An article from the National Institute for Children’s Health Quality (HICHQ) shares the importance of new moms getting the support they need to keep both mom and baby healthy.
 
When a mother breastfeeds, she releases oxytocin, a hormone that soothes her anxieties and helps her feel a unique emotional connection to her newborn baby. Oxytocin, also known as the love hormone, packs a powerful punch that, while supporting healthy breastfeeding, has the side-effect of making moms tired.  
 
A tired mom may be tempted to fall asleep with her baby, but that could be a dangerous situation for her baby. How can new moms–and babies–practice healthy sleep habits?
 
  • Take care of yourself, Mom! Sleep is always a priority, but as a mom, you may need to use nap time to take care of other tasks, and you may have difficulty falling asleep on command. Consider other ways to help yourself recharge, such as taking a walk outside while your baby sleeps in a carrier or stroller, exercising at home or reading a book while your baby naps. These activities can give you a mental and physical break that may be just as valuable as a couple hours of sleep.
  • Identify your support network. As a new mom, you may be often left balancing the needs of your family, your job and your home, which can make for a seemingly endless day when you add in regular breastfeeding. Consider those who can provide support: Friends, immediate and extended family, and support groups are all important resources that new moms can tap.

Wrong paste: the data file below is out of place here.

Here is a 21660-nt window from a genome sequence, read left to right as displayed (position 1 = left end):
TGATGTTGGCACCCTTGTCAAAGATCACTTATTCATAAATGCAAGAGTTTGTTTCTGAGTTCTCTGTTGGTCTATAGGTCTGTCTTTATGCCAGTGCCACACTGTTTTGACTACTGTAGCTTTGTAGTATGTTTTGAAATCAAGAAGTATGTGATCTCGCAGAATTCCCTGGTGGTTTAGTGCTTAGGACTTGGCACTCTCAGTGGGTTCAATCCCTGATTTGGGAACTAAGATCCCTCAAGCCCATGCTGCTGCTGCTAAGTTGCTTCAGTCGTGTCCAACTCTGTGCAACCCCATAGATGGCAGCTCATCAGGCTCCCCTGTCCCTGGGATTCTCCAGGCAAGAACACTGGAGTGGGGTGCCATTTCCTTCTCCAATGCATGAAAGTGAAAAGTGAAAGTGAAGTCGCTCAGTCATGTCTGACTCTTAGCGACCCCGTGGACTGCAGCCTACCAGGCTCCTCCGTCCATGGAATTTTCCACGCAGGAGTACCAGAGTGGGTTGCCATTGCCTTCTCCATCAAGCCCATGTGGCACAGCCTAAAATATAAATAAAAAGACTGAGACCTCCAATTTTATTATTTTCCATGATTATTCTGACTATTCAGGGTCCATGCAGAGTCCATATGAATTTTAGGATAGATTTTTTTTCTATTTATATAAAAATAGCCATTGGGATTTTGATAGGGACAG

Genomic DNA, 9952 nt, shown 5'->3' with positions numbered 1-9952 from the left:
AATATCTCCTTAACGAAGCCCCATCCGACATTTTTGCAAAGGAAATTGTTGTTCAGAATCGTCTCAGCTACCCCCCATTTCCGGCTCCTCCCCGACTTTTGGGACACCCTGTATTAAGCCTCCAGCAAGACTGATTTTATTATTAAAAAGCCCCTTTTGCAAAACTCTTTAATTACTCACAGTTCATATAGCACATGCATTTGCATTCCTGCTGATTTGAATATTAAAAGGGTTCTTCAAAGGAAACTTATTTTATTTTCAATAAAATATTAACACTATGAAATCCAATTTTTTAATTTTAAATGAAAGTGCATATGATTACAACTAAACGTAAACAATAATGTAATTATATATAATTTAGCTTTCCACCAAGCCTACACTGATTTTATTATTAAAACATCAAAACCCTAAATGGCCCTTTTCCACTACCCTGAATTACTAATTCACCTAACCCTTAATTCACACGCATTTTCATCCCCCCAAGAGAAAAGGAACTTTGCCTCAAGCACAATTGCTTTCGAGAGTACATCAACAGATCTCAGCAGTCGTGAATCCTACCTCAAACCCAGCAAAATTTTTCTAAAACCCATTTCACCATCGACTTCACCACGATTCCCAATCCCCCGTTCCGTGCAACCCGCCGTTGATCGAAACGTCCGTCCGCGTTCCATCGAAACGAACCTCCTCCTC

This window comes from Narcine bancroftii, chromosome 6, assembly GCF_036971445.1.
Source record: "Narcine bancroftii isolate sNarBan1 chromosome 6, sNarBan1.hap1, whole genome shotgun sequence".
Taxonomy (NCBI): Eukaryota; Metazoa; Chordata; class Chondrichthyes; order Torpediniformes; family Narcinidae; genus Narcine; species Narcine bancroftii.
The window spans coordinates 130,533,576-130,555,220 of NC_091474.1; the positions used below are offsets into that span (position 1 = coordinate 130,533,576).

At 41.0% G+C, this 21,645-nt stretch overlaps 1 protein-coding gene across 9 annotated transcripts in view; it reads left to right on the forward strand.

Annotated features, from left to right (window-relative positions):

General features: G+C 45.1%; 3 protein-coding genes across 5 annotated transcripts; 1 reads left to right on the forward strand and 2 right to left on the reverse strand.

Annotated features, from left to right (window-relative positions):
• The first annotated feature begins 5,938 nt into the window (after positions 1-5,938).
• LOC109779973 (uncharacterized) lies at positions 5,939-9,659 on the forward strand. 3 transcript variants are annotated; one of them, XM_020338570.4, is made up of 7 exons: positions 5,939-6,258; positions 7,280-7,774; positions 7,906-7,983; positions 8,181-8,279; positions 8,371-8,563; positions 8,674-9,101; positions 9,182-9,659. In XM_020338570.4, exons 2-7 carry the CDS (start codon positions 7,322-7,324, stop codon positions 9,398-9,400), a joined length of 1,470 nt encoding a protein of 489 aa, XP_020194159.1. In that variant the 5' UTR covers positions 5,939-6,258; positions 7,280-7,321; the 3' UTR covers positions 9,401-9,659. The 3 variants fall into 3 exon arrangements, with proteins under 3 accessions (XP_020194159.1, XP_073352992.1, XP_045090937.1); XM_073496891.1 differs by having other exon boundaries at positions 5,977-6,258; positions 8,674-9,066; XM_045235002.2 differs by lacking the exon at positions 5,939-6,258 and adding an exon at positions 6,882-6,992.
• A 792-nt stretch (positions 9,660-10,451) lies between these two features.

• Plan for a fussy baby. Does the baby feel safe? Is she hungry? Is she wet? These three questions can help moms and caregivers address the most common reasons for crying babies. But once these issues have been resolved, you may be left wondering what else you can do. Swinging motions that soothe babies, checking whether the baby might have been overstimulated by the environment, playing white noise and finding a change of scenery are all helpful strategies to help sooth a fussy baby. A pacifier may also help to calm a baby between feedings, after the first few weeks of life once breastfeeding and breast milk volume is established.
 

Resources

There are several resources available to help breastfeeding moms and dads.
  • Pennsylvania’s Home Visiting Programs: Professionally trained home visitors can provide information and help families
  • Dads, WIC Breastfeeding: Dads, you play an important role in breastfeeding. Learn about the benefits of breastfeeding and what to expect with feedings in your baby’s first hours, days, and weeks. You’ll also read about challenges many breastfeeding moms face. There are also tips for bonding with your baby and supporting and encouraging your partner.
  • Breastmilk Every Ounce Counts Teamwork: Moms whose partners support their breastfeeding efforts breastfeed longer. And they get more benefits from breastfeeding. Get some ways you as a partner can be helpful.
  • Breastfeeding Support: Information about sleep, problems, special circumstances and tips.
  • Womenshealth.gov: Breastfeeding support and information
  • Le Leche League: Breastfeeding support. Find local groups.may

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